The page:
London has a particular association with spies: the Special Operations Executive, MI5, MI6, 007, and all that. However, there is more to London’s espionage heritage than tuxedoed, suave operatives with a preference for how they like their martinis.
During the Cold War, the Soviet Union’s KGB had numerous agents at work in London. While some could operate under diplomatic cover, many others did not. These “illegal” agents, after gathering their information, needed some way to pass it discreetly onto their KGB superiors. Their reports would be left at selected drop sites, also known as dead letter boxes.
One such dead letter box was an inconspicuous lamp post in Audley Square, just outside the University Women’s Club at No. 2. Starting in the 1950s, agents would leave their documents behind the small door to the rear of the post. To indicate there was a message waiting, a chalk mark was made near the base.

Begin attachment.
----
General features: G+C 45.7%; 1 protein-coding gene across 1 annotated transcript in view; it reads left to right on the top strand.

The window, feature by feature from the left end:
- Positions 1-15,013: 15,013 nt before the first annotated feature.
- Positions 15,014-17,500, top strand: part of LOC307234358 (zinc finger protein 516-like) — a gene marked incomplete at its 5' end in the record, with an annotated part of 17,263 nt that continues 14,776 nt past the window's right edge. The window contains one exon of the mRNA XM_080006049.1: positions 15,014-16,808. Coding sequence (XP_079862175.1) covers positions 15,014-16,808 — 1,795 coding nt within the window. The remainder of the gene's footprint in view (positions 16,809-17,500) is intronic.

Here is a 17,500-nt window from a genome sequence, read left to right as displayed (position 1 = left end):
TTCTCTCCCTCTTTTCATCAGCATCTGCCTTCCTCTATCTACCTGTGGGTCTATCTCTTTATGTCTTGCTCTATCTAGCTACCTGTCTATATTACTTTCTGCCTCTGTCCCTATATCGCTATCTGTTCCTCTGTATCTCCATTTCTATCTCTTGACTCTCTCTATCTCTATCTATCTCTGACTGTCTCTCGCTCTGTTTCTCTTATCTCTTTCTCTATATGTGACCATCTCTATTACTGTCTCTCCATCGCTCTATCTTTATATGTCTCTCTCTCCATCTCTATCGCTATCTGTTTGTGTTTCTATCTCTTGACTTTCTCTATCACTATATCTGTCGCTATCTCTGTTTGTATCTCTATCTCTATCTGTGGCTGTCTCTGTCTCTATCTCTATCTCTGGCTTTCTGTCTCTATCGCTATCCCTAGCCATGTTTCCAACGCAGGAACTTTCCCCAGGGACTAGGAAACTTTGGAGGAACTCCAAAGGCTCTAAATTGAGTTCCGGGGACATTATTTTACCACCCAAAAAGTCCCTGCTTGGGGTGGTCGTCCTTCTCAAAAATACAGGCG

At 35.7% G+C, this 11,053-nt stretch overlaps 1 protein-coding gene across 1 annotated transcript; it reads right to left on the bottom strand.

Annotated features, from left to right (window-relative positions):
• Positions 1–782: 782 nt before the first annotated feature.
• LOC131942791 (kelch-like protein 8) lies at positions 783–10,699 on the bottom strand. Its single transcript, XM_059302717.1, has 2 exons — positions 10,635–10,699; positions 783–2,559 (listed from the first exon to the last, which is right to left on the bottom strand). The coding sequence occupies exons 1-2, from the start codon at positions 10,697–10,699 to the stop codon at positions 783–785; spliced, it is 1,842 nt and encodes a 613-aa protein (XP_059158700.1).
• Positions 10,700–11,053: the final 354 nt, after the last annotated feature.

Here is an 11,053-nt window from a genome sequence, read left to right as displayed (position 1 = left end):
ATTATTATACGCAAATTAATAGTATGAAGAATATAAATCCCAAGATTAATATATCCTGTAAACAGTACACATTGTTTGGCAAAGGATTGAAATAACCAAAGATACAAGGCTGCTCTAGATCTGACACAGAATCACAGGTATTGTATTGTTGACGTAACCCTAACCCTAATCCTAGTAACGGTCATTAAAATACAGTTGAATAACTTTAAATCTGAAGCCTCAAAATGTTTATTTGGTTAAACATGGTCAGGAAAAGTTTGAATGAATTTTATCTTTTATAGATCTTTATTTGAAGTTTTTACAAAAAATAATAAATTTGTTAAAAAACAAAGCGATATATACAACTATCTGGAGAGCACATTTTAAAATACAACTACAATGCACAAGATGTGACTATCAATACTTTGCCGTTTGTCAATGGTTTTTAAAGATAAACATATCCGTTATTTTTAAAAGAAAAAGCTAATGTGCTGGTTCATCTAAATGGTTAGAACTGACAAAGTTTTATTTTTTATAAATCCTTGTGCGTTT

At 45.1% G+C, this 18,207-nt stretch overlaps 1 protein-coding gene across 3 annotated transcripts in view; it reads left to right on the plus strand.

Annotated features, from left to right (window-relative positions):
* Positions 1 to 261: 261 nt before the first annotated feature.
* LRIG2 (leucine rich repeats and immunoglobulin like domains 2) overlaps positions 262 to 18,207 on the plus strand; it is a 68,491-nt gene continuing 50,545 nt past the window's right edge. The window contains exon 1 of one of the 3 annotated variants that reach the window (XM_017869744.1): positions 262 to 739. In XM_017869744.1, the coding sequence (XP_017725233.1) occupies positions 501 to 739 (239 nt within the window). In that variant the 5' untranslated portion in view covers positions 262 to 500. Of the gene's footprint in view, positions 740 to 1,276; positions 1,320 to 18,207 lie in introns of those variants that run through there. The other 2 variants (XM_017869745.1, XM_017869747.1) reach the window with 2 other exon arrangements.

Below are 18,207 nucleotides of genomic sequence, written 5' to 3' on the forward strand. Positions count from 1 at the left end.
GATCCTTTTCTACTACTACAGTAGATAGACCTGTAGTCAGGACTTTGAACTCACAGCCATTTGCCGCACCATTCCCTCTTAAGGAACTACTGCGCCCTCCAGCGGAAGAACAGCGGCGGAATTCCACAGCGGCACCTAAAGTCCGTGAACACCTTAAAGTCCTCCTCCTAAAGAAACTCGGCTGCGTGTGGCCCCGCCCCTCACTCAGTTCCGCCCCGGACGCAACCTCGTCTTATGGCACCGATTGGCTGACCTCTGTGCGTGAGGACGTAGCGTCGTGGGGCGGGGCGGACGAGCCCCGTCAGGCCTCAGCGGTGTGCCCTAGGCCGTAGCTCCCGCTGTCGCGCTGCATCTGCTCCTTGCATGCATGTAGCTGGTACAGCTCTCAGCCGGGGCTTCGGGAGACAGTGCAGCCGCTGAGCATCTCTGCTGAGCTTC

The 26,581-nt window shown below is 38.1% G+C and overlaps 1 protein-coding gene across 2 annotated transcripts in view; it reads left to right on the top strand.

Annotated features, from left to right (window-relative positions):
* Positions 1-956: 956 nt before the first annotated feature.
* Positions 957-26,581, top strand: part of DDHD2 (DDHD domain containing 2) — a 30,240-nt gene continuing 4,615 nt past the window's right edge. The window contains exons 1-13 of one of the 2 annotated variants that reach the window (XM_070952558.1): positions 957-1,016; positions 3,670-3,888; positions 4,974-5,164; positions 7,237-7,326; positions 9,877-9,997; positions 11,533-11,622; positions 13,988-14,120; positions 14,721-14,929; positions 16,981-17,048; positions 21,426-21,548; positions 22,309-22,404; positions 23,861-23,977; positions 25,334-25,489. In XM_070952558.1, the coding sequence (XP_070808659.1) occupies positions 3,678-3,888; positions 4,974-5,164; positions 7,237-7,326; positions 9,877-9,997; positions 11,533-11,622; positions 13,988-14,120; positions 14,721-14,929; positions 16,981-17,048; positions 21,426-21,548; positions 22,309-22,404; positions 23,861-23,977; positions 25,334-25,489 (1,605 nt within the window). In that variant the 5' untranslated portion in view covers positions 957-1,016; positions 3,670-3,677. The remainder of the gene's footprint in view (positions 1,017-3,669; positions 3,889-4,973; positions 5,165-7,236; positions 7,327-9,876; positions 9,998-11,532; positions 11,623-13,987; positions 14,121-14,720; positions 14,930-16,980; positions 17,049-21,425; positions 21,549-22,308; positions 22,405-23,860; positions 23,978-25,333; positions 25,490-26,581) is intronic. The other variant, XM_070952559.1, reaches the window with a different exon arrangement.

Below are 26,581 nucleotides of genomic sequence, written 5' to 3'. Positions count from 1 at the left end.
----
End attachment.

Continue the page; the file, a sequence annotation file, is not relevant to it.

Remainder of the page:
The existence of this dead letter box was only revealed to British Intelligence after the 1985 extraction of their secret agent Colonel Oleg Gordievsky from under the watchful eyes of the KGB in Moscow. In a strange coincidence, back in the early ’60s No. 3 Audley Square was used as an office by Cubby Broccoli and Harry Saltzman when they were casting the role of a certain James Bond—all the while unaware of the real-life spies who may have been lurking just outside.